Despite being at odds over the essence of my job, I have to remind myself that in order to function in this world, I must have an income. After all, until my books start bringing in the big bucks, I have no other choice. However, it’s not just the job that has kept me from progressing on my trek to a more enlightened life. I was recently presented with the opportunity to drive a co-worker’s car for a while and I took it – and saw the folly in that almost immediately. Maintaining a car is not in my very modest budget. This one needs an oil change, blinker light bulb replaced, possibly a new muffler, and a thorough cleaning. Keeping it fueled up is also an expense I hadn’t considered when I made the agreement. Oh... and again with the insurance! What was I thinking? While I definitely enjoy driving again, the stress of having a car was one of the things I wanted to purge from my life. This is not freedom. This is stress – the last thing I need more of in my life.
It’s funny how I felt less stress when I wasn’t working than I do now. It finally occurred to me that while I was unemployed, I had a sense of freedom partly because I still had an income, but also because I had no ties to keep me in one place. I could go wherever I wanted to go, whenever I wanted to leave. When you have a job, you’re tied to your employer. You go when they say you can go. You’re trapped. You can’t just wake up one morning and decide that you’re going to work on something that’s important to your own life instead of fulfilling your obligations to your employer. You put your own goals and dreams on hold while you help your employer reach theirs.
During my unemployment years, I decided to try turning my hobby into a business. It wasn’t my passion, but it was something I enjoyed and felt compelled to attempt. Through this business, I was connected with a wonderful community of people who practiced meditation or who wanted to learn how, with people who were also seeking a more enlightened path. My work was admired. It fueled my artistic side. Today, my creativity lies in spreadsheets and process documentation. Although I brought most of my beading supplies with me to Durango, I have yet to create anything new. The beads have remained untouched in their bags for a year and a half. I closed my business bank account. There is no more time or demand for Wandering Spirit Beads.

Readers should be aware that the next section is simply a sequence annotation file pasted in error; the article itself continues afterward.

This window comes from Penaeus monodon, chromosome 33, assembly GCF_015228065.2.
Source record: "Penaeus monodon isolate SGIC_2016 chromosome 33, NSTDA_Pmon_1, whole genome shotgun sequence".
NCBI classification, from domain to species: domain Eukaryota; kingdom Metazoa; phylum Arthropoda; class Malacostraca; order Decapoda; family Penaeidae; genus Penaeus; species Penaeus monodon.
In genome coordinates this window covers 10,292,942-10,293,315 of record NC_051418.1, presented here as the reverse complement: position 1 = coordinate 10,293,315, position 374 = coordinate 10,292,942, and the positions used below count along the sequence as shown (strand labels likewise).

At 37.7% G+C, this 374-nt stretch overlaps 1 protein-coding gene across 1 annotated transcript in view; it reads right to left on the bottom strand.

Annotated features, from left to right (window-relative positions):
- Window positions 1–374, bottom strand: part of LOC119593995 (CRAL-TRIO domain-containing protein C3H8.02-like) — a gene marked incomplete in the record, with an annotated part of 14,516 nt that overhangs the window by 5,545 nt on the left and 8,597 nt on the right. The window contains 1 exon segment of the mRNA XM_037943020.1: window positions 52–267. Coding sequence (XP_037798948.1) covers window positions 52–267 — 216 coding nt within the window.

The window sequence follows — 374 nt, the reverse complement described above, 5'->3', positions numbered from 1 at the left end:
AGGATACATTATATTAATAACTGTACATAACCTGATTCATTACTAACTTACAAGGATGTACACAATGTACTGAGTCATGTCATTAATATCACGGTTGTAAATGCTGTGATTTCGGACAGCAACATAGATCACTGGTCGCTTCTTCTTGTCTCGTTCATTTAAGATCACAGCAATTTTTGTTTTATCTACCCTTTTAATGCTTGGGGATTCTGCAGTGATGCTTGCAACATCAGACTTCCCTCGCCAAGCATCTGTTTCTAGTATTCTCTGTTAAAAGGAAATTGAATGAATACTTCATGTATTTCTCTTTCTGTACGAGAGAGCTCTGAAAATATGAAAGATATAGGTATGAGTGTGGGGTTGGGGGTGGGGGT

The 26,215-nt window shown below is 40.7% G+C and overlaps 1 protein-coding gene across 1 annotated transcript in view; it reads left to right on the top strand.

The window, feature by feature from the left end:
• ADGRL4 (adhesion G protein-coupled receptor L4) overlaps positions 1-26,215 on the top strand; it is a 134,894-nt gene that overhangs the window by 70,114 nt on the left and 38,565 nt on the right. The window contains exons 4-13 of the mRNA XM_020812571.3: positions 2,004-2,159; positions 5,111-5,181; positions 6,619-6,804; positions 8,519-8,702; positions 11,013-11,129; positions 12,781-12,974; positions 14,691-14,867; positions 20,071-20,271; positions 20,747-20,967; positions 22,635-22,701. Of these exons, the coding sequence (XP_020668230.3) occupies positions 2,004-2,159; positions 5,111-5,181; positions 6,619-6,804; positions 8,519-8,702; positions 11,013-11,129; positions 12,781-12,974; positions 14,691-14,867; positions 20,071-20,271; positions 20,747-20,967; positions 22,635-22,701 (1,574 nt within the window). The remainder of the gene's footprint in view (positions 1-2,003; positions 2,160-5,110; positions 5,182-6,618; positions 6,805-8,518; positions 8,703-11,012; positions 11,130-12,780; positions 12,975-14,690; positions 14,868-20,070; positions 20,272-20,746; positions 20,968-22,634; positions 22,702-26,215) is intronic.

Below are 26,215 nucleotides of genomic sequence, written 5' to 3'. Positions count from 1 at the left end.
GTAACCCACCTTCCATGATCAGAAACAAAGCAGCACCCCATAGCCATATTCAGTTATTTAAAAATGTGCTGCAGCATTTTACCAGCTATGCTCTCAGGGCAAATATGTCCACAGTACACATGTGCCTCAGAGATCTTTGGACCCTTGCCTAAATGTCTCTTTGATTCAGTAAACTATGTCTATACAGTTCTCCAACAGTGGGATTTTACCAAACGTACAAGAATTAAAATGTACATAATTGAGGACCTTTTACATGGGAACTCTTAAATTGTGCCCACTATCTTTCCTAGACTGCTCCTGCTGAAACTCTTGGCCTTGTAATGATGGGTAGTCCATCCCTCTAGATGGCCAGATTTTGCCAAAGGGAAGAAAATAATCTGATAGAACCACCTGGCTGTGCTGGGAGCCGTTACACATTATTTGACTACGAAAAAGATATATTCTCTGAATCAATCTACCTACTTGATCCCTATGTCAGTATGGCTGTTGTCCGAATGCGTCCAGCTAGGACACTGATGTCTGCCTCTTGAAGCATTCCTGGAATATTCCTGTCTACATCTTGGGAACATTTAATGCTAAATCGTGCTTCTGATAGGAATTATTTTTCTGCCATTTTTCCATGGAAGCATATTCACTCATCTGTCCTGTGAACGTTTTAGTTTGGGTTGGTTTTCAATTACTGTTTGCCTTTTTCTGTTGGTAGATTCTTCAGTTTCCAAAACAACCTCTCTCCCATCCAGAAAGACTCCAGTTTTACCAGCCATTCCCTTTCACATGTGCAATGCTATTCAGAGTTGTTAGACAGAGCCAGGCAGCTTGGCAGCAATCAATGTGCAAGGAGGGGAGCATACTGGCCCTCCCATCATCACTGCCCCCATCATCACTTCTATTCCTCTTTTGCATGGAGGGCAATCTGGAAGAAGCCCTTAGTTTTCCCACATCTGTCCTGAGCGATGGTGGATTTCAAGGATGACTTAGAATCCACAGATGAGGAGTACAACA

I miss having my own business, but admittedly, I didn’t like the paperwork and accounting that was involved. What I do miss is the enthusiasm I felt about it because it was something I believed in. I made my own schedule, made my own plans, did my own marketing, worked on what I wanted to work on, and still had plenty of time for expanding my horizons and engaging in my biggest passion of all – writing. Today, I struggle to conform to the mainstream working world, bound by schedules and other people’s agendas. Even if I wanted to revive my own business, Durango would not be the right place for it. The market and community is very, very different here.
Ironically, while I definitely see a future for my job, the future I see for myself isn’t as clear anymore. I have become lost in the system. I have given up more than I intended and remained attached to all I had hoped to release. My forward momentum got knocked on its rear end and pushed way back. I now struggle to find balance between living by my own values and coping with the standards of mainstream society that have been thrust upon me yet again – a world I had once successfully escaped.
One day, I will reclaim the lifestyle I desire. Sadly, it won’t be soon enough, but I am thankful that no one can take away my vision of it. And I am very grateful for the opportunity to make a living; I just don't want it to be at the expense of making a life. I miss my bliss.